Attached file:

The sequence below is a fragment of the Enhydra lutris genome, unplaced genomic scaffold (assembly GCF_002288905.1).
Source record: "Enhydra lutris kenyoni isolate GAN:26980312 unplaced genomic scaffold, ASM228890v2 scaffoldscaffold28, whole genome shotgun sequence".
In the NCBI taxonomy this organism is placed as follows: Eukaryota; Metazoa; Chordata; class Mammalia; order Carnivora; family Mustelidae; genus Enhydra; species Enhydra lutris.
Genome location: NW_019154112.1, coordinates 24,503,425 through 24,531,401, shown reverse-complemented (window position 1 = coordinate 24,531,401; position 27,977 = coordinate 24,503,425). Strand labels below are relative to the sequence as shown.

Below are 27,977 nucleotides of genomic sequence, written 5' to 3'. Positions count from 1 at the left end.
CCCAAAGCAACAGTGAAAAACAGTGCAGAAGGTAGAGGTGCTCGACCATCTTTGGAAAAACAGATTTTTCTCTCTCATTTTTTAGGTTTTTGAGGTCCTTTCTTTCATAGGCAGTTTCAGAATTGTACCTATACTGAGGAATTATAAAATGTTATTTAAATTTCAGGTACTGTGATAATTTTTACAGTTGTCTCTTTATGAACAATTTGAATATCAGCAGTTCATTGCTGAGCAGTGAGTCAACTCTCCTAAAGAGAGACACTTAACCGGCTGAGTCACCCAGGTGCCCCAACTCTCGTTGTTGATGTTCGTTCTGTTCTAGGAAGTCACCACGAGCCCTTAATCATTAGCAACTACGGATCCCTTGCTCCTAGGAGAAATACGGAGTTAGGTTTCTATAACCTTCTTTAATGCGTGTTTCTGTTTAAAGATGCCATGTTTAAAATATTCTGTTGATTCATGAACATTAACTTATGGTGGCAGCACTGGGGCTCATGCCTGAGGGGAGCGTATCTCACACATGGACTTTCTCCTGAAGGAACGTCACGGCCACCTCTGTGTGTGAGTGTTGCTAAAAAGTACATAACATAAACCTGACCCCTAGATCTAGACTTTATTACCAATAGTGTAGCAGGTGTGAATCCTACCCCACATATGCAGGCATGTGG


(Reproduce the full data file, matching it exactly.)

The sequence below is a fragment of the Enhydra lutris genome, unplaced genomic scaffold (assembly GCF_002288905.1).
Source record: "Enhydra lutris kenyoni isolate GAN:26980312 unplaced genomic scaffold, ASM228890v2 scaffoldscaffold28, whole genome shotgun sequence".
In the NCBI taxonomy this organism is placed as follows: Eukaryota; Metazoa; Chordata; class Mammalia; order Carnivora; family Mustelidae; genus Enhydra; species Enhydra lutris.
Genome location: NW_019154112.1, coordinates 24,503,425 through 24,531,401, shown reverse-complemented (window position 1 = coordinate 24,531,401; position 27,977 = coordinate 24,503,425). Strand labels below are relative to the sequence as shown.

Below are 27,977 nucleotides of genomic sequence, written 5' to 3'. Positions count from 1 at the left end.
CCCAAAGCAACAGTGAAAAACAGTGCAGAAGGTAGAGGTGCTCGACCATCTTTGGAAAAACAGATTTTTCTCTCTCATTTTTTAGGTTTTTGAGGTCCTTTCTTTCATAGGCAGTTTCAGAATTGTACCTATACTGAGGAATTATAAAATGTTATTTAAATTTCAGGTACTGTGATAATTTTTACAGTTGTCTCTTTATGAACAATTTGAATATCAGCAGTTCATTGCTGAGCAGTGAGTCAACTCTCCTAAAGAGAGACACTTAACCGGCTGAGTCACCCAGGTGCCCCAACTCTCGTTGTTGATGTTCGTTCTGTTCTAGGAAGTCACCACGAGCCCTTAATCATTAGCAACTACGGATCCCTTGCTCCTAGGAGAAATACGGAGTTAGGTTTCTATAACCTTCTTTAATGCGTGTTTCTGTTTAAAGATGCCATGTTTAAAATATTCTGTTGATTCATGAACATTAACTTATGGTGGCAGCACTGGGGCTCATGCCTGAGGGGAGCGTATCTCACACATGGACTTTCTCCTGAAGGAACGTCACGGCCACCTCTGTGTGTGAGTGTTGCTAAAAAGTACATAACATAAACCTGACCCCTAGATCTAGACTTTATTACCAATAGTGTAGCAGGTGTGAATCCTACCCCACATATGCAGGCATGTGG